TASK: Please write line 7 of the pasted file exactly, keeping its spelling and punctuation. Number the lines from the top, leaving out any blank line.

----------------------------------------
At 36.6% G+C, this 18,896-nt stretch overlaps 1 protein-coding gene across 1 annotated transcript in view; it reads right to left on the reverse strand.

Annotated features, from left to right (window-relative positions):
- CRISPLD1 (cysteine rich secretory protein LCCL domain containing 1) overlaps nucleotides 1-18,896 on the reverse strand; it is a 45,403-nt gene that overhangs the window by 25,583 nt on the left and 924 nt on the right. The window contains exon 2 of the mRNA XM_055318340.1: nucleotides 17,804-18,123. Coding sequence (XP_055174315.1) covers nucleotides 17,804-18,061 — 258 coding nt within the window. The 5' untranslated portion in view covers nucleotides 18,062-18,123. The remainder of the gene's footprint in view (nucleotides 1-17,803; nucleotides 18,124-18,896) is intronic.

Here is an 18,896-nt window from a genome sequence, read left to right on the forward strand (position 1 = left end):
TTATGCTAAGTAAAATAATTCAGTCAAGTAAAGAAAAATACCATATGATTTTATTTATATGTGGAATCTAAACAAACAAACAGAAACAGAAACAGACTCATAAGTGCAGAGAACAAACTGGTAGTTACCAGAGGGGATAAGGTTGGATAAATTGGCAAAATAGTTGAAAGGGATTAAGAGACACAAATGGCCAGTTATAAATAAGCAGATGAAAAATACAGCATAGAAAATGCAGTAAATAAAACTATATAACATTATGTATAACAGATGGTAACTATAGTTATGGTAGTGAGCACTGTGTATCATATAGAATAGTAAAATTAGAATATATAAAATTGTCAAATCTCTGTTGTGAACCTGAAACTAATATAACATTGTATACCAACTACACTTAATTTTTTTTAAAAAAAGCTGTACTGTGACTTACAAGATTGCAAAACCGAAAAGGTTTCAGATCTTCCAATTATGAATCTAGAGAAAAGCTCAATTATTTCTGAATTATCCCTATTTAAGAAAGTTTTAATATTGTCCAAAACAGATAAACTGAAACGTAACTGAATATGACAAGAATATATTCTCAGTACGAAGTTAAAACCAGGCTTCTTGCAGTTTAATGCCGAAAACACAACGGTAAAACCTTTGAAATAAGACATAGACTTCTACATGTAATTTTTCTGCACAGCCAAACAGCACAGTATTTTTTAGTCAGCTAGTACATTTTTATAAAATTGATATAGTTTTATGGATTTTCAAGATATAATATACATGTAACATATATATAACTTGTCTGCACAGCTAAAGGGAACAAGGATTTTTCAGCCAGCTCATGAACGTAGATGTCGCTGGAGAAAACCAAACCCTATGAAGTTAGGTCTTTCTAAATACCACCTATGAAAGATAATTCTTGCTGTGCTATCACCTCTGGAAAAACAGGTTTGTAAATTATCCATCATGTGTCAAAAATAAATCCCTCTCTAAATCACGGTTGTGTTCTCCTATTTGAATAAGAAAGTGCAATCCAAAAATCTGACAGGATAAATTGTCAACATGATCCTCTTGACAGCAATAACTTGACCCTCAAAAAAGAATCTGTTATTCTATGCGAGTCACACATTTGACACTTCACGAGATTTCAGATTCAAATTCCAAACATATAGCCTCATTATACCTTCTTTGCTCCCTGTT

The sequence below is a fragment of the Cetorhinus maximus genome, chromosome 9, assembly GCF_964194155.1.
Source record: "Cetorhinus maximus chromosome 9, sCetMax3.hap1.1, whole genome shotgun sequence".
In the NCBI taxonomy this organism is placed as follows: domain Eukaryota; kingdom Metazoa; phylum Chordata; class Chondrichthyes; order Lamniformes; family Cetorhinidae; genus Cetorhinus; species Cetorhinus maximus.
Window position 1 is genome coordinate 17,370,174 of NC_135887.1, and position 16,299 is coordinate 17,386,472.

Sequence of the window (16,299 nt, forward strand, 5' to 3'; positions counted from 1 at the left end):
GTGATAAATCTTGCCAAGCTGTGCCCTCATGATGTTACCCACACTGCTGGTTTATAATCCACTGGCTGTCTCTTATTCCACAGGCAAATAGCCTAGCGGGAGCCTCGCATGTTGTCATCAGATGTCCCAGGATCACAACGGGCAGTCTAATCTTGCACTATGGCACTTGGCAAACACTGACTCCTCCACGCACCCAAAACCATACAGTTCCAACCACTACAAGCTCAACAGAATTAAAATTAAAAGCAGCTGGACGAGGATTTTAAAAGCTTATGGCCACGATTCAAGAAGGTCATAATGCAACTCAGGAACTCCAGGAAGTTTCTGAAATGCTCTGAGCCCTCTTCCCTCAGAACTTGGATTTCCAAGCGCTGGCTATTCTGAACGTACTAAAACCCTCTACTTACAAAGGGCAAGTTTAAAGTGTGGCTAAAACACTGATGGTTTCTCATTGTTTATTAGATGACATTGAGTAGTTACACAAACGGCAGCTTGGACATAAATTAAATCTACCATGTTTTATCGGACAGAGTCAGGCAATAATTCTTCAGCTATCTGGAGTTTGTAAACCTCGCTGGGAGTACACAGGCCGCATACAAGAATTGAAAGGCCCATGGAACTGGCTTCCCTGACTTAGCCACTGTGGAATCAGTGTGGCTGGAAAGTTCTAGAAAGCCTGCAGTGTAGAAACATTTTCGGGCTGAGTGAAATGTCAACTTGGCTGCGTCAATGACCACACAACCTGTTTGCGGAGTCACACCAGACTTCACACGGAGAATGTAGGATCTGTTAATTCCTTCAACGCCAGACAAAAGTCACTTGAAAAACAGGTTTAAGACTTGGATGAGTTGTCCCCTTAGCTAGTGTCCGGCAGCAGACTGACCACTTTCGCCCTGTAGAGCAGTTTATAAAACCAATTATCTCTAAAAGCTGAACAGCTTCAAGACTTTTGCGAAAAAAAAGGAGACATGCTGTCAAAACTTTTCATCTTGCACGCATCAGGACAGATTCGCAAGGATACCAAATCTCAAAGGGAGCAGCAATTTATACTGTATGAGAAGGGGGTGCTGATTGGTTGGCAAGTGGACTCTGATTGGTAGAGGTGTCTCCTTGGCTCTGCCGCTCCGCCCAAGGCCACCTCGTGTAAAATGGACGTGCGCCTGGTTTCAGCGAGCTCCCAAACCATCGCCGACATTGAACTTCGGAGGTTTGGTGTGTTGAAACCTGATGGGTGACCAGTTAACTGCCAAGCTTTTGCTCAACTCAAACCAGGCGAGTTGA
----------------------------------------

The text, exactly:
Source record: "Cetorhinus maximus chromosome 9, sCetMax3.hap1.1, whole genome shotgun sequence".